In light of the travel bans, de Blasio asked New York City's restaurant and Broadway theater owners to close for the day, and allow employees to return home. The Broadway League subsequently announced a cancellation of Saturday matinee and evening performances.
Although Manhattan northbound and southbound avenues appeared to be largely open and plowed, during Saturday many east-west side streets remained blanketed with heavy snow Saturday evening. Some residents of the city's outer boroughs also complained their streets had not yet been plowed.
New Yorkers and visitors walked down the middle of vehicle-free streets, and some made snow angels in New York City's famed Times Square, according to NY1. But most of the city's focus was on the storm's more serious aspects.
"When the snowfall hits a certain rate, the plows literally can't keep up," said Cuomo Saturday afternoon, citing public safety concerns for imposing the travel restrictions. "That's where we are."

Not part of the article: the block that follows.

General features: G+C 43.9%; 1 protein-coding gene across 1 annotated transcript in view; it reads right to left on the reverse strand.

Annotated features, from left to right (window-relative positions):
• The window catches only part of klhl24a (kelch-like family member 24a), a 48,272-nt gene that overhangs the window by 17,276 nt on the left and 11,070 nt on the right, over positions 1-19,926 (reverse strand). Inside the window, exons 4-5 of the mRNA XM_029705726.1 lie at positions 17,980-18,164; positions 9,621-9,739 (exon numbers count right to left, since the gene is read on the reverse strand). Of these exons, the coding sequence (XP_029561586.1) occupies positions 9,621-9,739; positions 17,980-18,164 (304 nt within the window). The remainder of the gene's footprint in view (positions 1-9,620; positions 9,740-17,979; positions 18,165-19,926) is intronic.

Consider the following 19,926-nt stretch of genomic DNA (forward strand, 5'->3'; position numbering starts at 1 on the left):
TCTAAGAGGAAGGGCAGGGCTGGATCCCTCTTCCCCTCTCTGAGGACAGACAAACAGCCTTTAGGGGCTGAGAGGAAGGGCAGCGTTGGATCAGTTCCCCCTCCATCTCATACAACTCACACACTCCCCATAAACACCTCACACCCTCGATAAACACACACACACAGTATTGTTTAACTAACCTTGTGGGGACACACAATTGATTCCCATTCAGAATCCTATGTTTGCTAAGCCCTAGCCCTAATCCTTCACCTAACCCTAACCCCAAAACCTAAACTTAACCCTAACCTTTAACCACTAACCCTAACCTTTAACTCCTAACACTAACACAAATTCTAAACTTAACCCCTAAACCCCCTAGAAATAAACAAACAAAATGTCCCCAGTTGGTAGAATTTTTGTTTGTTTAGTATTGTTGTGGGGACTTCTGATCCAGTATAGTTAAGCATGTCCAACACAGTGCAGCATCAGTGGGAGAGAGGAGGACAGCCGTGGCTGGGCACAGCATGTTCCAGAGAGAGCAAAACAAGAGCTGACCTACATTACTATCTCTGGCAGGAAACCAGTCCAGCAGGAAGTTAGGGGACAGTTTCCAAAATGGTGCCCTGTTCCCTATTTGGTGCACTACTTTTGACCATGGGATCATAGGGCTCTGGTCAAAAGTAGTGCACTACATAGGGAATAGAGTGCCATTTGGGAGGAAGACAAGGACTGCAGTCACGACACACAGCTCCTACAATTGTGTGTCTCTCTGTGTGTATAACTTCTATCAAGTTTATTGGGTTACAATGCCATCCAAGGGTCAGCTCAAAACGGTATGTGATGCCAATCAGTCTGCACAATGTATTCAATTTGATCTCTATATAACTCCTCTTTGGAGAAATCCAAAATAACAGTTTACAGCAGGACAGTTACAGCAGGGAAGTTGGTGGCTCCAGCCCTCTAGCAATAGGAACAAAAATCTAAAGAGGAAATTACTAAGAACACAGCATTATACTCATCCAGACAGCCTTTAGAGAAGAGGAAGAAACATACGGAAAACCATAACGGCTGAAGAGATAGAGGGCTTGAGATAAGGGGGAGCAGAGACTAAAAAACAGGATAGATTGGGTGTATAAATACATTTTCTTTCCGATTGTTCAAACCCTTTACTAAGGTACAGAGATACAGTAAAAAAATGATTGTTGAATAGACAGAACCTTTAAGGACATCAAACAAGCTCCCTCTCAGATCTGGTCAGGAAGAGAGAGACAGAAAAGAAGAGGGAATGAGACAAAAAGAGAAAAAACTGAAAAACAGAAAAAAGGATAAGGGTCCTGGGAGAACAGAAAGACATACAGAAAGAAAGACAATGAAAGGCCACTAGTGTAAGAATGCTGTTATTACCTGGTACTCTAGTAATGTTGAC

City and state officials said the ban applies to all motor travel except for government or medical emergency vehicles. New York City police will enforce the restrictions, said de Blasio, who warned "if you're a citizen out driving, you will be subject to arrest."
Snowstorm brings major coastal flooding along East Coast
The blizzard also grounded most air travel into and out of the city. Virtually all flights were canceled Saturday at Kennedy and LaGuardia Airports, said Patrick Foy, executive director of the Port Authority.
New York City and state officials, vividly recalling the major area flooding damage caused by Hurricane Irene in 2011 and Super Storm Sandy in 2012, monitored coastal areas of Staten Island, Brooklyn and Queens during Saturday's high tides, which occurred during a full moon that boosts the tidal impact.